He had left her alone to read a magazine on the beach. The town was near decay. It was a tourist destination for the mega rich.  She will think one day (the girl inside of her) that she married the wrong one.  The apparitions come at night. The snow in winter. David Mamet is a mega rich American writer and Republican intellectual. He has made it. Millions won’t. Millions idolize him. Thousands want to be him. They want to live his life for him. They admire him for living so well. There is driftwood on the beach. The chips of wood are like a magnet almost as if they are chipping away something of life at the root heart of humanity. There is always a story to be told from life, from everything. Everyone has a story to tell. The girl sighs with a thousand other girls. Her soul is bitter. She has lost something. She feels she has lost everything because the guy has up and left her stranded with the baby. What is she thinking, what is she feeling? David Mamet is a well-known playwright. In a shining circle the bleak ones live in this world feeling nothing. Existing on the fringes of this life world. They wait in unison for the hereafter. I realize my mistake now. The young girl fell for the wrong guy. The twig sucks me in. The man walks in beauty. Wild geese are calling with a purpose. Music in Africa has its own language.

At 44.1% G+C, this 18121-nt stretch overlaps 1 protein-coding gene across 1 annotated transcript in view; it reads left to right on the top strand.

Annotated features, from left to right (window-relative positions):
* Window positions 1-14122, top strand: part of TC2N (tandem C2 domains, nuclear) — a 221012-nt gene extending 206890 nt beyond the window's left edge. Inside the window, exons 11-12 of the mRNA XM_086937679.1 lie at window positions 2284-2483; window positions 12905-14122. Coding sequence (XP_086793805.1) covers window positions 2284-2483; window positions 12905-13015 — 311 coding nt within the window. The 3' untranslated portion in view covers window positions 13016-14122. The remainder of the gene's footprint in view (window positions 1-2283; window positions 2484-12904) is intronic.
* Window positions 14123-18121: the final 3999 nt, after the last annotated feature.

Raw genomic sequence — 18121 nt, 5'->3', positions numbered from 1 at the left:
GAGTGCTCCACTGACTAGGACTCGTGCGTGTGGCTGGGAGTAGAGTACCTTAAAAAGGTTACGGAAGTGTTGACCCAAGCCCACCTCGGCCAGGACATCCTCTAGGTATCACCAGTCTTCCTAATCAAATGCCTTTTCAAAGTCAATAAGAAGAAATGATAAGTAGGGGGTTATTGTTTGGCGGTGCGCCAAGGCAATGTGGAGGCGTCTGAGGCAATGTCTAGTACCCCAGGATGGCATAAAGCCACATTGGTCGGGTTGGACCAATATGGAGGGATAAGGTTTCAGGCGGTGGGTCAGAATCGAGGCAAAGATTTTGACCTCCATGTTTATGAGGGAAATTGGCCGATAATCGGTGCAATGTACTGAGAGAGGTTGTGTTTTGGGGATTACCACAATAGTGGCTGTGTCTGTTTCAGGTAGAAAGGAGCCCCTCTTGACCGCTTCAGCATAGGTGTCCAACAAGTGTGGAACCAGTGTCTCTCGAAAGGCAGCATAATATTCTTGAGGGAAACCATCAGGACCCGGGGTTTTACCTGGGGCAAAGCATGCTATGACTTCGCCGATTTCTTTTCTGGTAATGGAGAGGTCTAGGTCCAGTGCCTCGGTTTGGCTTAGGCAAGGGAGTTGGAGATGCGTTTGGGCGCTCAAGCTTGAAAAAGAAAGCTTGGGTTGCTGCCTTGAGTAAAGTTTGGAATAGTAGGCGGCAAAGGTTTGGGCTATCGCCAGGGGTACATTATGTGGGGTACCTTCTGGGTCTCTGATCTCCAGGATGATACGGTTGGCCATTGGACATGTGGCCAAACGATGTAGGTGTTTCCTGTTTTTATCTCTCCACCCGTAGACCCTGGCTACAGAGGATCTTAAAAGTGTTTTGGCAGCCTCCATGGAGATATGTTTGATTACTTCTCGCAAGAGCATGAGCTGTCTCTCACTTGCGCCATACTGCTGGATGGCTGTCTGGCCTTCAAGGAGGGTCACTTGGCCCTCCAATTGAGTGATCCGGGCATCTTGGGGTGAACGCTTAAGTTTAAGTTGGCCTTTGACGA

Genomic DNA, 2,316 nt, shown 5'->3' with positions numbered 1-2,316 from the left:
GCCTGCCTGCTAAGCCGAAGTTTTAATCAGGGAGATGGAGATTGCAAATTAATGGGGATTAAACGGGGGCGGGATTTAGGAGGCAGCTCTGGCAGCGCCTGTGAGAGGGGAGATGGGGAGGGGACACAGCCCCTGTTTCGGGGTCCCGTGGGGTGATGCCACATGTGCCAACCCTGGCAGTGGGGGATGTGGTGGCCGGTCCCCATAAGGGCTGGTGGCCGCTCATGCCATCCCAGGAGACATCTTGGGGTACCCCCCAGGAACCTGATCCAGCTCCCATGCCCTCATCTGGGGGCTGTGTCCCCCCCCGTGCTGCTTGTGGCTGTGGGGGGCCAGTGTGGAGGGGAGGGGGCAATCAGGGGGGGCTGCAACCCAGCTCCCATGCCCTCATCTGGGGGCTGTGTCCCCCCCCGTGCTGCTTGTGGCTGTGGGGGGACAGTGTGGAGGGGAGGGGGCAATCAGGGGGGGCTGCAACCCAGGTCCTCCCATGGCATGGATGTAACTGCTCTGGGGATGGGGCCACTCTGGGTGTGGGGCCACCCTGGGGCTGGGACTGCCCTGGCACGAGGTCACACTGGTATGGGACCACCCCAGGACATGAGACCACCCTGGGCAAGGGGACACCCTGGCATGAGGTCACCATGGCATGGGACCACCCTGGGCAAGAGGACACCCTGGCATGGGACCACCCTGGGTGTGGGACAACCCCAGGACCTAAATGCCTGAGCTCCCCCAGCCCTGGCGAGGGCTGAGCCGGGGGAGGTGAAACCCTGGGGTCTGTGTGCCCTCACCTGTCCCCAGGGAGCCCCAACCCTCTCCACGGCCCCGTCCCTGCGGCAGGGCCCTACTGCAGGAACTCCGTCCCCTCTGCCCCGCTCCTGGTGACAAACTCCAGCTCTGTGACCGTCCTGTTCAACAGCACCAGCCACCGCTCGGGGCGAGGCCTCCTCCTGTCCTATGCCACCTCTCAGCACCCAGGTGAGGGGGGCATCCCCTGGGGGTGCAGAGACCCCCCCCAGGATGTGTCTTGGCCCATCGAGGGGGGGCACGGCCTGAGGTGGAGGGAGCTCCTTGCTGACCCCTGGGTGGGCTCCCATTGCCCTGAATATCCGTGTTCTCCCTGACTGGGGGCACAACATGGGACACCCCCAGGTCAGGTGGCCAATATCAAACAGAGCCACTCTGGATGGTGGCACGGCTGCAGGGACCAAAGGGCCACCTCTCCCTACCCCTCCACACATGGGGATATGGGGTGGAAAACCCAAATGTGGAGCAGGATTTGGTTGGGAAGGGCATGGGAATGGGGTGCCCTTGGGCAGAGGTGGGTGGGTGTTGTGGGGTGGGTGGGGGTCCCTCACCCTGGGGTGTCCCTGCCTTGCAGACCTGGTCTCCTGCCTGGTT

We are conditioned to think that nothing lasts forever in politics. The only thing that really lasts is a story. It has prophecy and legacy combined. Which one lasts longer? What of our playwrights and our songwriters? It is a summer evening. People are dancing in the street. The smell of barbecue is smoky. She looks at her face as she passes a shop window that is brightly lit up and doesn’t recognize her own face. The wretched and forlorn look upon her face. The young girl smells of bloom ad smoke. She thought she would give it up for Lent. David Mamet is a world-famous director and writer who understands the nature of art and truth when it comes to telling and writing original stories. He started his own theatre company. He married an actress. Conquerors know of miracles. The house has a room that has been standing empty for years. The naming of parts comes with having a range of intelligence, scrutiny, wearing a sorrowful mask, understanding suffering. The woman has a slender body. The actress has a stunning face. The woman has a confession. There is a sharp intake of breath as the man’s fist comes crashing down on the table. You cut your finger with a kitchen knife. Remember, the day you cut your finger with the kitchen knife. Or was it really your fingernail?